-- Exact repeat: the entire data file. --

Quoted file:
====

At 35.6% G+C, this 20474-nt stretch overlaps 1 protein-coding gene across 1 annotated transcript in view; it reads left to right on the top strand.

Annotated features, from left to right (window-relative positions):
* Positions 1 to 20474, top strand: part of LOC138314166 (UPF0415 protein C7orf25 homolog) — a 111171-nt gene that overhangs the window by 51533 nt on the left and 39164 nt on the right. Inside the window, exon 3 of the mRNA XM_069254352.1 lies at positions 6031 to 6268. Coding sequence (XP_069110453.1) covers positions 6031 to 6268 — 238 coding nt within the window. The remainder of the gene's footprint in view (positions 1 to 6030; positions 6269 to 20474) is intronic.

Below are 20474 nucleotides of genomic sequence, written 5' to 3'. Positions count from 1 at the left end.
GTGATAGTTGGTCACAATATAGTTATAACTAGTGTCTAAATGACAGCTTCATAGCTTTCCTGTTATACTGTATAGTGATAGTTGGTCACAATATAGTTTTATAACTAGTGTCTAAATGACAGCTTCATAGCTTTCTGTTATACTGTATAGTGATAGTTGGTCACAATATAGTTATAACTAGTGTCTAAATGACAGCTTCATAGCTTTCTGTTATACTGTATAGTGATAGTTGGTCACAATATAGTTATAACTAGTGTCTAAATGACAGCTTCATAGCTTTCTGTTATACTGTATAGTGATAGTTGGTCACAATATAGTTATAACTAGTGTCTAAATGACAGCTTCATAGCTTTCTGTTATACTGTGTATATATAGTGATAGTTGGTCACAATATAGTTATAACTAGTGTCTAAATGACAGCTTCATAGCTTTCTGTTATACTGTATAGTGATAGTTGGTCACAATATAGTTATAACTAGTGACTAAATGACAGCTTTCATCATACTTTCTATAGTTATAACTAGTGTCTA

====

At 35.6% G+C, this 20474-nt stretch overlaps 1 protein-coding gene across 1 annotated transcript in view; it reads left to right on the top strand.

Annotated features, from left to right (window-relative positions):
* Positions 1 to 20474, top strand: part of LOC138314166 (UPF0415 protein C7orf25 homolog) — a 111171-nt gene that overhangs the window by 51533 nt on the left and 39164 nt on the right. Inside the window, exon 3 of the mRNA XM_069254352.1 lies at positions 6031 to 6268. Coding sequence (XP_069110453.1) covers positions 6031 to 6268 — 238 coding nt within the window. The remainder of the gene's footprint in view (positions 1 to 6030; positions 6269 to 20474) is intronic.

Below are 20474 nucleotides of genomic sequence, written 5' to 3'. Positions count from 1 at the left end.
GTGATAGTTGGTCACAATATAGTTATAACTAGTGTCTAAATGACAGCTTCATAGCTTTCCTGTTATACTGTATAGTGATAGTTGGTCACAATATAGTTTTATAACTAGTGTCTAAATGACAGCTTCATAGCTTTCTGTTATACTGTATAGTGATAGTTGGTCACAATATAGTTATAACTAGTGTCTAAATGACAGCTTCATAGCTTTCTGTTATACTGTATAGTGATAGTTGGTCACAATATAGTTATAACTAGTGTCTAAATGACAGCTTCATAGCTTTCTGTTATACTGTATAGTGATAGTTGGTCACAATATAGTTATAACTAGTGTCTAAATGACAGCTTCATAGCTTTCTGTTATACTGTGTATATATAGTGATAGTTGGTCACAATATAGTTATAACTAGTGTCTAAATGACAGCTTCATAGCTTTCTGTTATACTGTATAGTGATAGTTGGTCACAATATAGTTATAACTAGTGACTAAATGACAGCTTTCATCATACTTTCTATAGTTATAACTAGTGTCTA